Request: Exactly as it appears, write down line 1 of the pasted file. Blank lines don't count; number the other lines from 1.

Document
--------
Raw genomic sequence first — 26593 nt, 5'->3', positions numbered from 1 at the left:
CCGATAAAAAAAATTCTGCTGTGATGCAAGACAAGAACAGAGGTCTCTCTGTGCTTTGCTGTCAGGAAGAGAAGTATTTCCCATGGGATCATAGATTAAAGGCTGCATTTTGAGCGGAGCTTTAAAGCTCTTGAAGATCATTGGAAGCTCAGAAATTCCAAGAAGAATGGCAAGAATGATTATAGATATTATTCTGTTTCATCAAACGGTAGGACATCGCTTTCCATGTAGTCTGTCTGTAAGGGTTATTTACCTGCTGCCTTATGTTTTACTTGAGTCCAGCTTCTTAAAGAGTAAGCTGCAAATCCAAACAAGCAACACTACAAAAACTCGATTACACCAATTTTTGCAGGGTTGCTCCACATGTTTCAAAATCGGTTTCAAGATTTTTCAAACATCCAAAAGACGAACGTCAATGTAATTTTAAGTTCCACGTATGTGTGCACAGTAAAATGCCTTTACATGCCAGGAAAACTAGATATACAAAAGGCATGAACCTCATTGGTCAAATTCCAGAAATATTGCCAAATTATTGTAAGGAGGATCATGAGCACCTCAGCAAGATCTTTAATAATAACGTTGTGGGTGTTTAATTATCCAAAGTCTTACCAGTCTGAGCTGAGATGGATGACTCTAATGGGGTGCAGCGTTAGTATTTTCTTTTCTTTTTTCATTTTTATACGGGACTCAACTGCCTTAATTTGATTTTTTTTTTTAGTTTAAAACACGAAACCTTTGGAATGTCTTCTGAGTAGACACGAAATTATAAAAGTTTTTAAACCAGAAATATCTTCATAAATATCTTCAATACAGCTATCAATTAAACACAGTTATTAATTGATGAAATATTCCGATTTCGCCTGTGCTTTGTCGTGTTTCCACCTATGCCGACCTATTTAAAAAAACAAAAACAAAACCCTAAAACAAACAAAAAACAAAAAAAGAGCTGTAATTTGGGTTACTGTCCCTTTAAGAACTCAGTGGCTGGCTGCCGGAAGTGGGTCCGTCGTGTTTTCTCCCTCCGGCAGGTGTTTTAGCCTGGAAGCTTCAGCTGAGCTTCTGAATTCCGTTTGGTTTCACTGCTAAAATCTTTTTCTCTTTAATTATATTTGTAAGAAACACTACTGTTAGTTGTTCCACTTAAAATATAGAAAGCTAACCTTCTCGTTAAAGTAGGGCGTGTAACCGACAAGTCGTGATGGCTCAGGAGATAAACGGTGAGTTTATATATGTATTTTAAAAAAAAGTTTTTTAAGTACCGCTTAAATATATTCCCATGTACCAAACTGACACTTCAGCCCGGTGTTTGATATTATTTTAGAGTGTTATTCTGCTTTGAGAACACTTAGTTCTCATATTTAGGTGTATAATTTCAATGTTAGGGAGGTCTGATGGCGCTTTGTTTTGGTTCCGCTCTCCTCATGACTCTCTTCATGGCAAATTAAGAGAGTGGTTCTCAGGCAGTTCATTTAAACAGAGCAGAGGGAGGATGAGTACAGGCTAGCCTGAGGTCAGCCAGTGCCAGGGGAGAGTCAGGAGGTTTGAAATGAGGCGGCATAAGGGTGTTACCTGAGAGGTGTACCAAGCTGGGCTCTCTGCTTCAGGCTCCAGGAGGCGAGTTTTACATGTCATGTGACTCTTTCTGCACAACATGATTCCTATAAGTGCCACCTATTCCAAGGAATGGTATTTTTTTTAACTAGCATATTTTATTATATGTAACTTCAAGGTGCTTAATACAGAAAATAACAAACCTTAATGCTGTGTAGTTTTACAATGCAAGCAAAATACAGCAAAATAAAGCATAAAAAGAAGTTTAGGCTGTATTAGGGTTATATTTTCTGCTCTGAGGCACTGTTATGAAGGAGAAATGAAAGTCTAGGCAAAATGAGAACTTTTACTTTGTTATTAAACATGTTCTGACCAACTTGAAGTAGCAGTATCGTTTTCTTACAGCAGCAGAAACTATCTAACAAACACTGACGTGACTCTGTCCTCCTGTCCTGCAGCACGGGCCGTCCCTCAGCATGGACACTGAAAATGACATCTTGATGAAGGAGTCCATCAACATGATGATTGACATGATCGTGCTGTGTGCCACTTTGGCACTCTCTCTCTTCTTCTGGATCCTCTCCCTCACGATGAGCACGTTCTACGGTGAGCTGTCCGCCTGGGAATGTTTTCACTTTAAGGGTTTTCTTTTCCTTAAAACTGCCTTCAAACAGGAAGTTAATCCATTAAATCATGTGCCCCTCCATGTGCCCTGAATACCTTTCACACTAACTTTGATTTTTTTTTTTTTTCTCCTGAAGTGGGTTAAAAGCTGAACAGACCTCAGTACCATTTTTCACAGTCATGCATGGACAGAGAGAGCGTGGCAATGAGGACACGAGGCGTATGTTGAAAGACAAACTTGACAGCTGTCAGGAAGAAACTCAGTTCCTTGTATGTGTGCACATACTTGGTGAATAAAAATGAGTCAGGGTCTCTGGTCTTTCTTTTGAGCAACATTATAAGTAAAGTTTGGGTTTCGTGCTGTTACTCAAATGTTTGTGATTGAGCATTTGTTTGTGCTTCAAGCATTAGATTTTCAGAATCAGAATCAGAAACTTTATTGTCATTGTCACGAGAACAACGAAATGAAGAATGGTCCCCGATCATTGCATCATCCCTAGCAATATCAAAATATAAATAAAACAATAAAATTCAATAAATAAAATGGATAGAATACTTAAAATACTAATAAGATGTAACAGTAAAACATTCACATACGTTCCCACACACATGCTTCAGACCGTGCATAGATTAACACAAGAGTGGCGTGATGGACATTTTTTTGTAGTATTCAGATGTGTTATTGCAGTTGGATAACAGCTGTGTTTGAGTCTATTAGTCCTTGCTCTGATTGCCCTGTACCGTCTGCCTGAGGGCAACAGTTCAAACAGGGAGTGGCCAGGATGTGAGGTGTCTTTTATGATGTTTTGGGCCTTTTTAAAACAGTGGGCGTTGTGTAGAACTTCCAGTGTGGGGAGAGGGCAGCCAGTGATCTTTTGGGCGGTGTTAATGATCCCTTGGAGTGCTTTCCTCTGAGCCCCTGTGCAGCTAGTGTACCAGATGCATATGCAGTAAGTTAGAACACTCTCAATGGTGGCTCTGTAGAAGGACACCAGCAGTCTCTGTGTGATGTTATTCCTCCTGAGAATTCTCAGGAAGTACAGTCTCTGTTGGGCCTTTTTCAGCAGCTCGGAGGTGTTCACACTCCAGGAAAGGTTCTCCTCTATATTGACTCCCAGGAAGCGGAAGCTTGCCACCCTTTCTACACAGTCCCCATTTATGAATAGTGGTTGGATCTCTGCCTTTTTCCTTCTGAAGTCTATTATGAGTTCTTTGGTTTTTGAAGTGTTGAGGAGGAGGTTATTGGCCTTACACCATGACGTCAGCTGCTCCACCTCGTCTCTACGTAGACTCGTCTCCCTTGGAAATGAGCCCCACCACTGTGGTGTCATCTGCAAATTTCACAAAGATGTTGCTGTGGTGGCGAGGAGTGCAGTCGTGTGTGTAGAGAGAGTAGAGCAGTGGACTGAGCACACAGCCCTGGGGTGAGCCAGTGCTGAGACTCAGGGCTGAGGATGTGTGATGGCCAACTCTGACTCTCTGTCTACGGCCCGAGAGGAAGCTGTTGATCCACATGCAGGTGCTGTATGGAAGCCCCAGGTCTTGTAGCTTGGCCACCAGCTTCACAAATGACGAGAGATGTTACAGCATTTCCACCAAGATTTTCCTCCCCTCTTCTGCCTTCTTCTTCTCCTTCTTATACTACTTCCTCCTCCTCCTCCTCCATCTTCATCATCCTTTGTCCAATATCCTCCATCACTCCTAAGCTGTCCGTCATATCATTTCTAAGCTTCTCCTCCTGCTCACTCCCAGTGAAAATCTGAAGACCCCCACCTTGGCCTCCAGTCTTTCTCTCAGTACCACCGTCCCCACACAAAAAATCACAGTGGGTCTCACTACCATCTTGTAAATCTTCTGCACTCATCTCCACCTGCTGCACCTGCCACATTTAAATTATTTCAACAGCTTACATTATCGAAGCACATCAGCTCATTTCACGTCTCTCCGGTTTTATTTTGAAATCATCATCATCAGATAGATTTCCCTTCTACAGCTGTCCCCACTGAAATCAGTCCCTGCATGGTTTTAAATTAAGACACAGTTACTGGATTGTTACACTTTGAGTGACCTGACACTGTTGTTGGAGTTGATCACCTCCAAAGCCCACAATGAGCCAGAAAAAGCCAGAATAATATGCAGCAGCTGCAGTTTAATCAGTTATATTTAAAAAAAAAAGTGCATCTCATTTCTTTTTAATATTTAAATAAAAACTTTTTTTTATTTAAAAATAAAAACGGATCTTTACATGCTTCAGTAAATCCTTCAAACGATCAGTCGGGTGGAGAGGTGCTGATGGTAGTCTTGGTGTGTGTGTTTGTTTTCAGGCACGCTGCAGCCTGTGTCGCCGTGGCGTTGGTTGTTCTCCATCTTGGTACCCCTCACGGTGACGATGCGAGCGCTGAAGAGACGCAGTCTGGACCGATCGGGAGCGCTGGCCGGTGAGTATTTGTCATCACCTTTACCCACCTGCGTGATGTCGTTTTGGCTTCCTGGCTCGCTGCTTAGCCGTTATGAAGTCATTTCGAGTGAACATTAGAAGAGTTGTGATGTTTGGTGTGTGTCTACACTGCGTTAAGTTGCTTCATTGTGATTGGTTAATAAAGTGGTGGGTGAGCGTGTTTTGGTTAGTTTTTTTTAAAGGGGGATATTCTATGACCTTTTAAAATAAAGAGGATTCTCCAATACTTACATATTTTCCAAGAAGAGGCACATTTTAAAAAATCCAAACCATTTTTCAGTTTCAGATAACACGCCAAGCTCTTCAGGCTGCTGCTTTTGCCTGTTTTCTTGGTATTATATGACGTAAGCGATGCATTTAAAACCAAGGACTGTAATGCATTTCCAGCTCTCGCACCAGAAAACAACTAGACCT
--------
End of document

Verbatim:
Raw genomic sequence first — 26593 nt, 5'->3', positions numbered from 1 at the left: